High School and Transcript Requirements
Written by: SHN Mentor Mom, Denise Cockrell
What classes are required for my high school student?
Arkansas does not have legal requirements for graduating a homeschooled high schooler. You can merely create your own diploma or order one from a site such as this https://www.homeschooldiploma.com/diplomas-and-covers/high-school-diplomas-for-home-schools.html It may be a good idea to provide your student with a professional looking diploma, as sometimes they are requested by employers as proof of graduation, especially if your student isn’t moving on to higher education.
Although Arkansas has no legal requirements for high school credits or graduation, if your student is wanting to continue on to a college or university, most have minimum credit requirements for admission. There is no way to know specifically what your child’s desired university requires without researching that university online (google University of XYZ high school credit requirements). This is a good starting point for planning out your high school years and is recommended that you start this in 8th grade to plan out the coming 4 years. However, if you are already in the midst of the high school years, don’t fret. You can utilize what your student has taken thus far and see where the gaps are that you are still needing to fill.
The Arkansas Dept. of Higher Education has a link that lists the Smart Core recommendations. Smart Core is the college and career-ready listing of courses used by the Arkansas public high schools in preparing their students for college admissions. Again, if your student is not interested in continuing their education after high school, just use these credits as a loose guideline if you are needing assurance your student is getting the education you desire. The list of these Smart Core high school credit recommendations can be found at this link (as of 2018):
Do I need a high school transcript and how do I get one?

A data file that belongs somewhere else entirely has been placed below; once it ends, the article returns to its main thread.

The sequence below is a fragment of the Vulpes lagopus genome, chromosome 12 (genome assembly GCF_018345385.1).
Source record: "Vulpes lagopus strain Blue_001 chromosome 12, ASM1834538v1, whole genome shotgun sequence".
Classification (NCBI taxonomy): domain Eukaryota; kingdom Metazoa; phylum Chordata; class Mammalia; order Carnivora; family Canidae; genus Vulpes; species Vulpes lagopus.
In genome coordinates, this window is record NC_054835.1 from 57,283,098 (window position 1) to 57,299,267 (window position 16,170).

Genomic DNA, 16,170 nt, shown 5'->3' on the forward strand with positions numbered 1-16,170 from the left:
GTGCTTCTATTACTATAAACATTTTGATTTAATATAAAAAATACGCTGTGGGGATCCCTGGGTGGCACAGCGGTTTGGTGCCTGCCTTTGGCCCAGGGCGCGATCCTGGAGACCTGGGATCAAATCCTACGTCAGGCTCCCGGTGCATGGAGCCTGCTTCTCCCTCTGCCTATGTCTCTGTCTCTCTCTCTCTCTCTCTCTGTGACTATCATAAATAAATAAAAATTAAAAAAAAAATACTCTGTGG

In the state of Arkansas, a high school transcript is not a requirement unless your student is planning on attending a college or university following graduation. It is never too late to prepare a transcript. However, much work (and headaches) can be eliminated with a little planning. Begin thinking of a transcript in jr. high. Prepping it at that time will help eliminate the time needed to do it in the high school years (which seem to fly so quickly!).
Most universities require standard information in their transcripts to be reviewed for admissions. Some do not require a paper form, but rather have you input information into their online application. Regardless of the method used, planning ahead can help eliminate taxing your brain and digging through years of paperwork trying to remember what subjects were covered when and what grade was assigned at that time. In addition, a transcript can help give you a snap shot of where you stand in meeting the high school credits you are needing for the university of your choice (see section on “What high school credits are required?” for further information).
If you have a student that does not desire to go into higher education after graduation, it is still a good idea to prepare a transcript for them along the way to have “just in case”. Often, planned future paths can change for a student and life circumstances or desires may place them into a pathway of study during their adulthood years, even if it’s just a single class at a community college. Having a transcript stored on your computer or flash drive will assist in those changed plans. The only thing worse than digging up 4 years of high school information is digging it up several years after graduation!
The following link is a great example of a standard high school transcript. Many of the public schools use a very similar transcript. This can easily be created on an excel spreadsheet in 8th grade, ready to plug in numbers by 9th grade. It is recommended that you do not put a student’s full social security number on the transcript since it could pass through many unknown hands.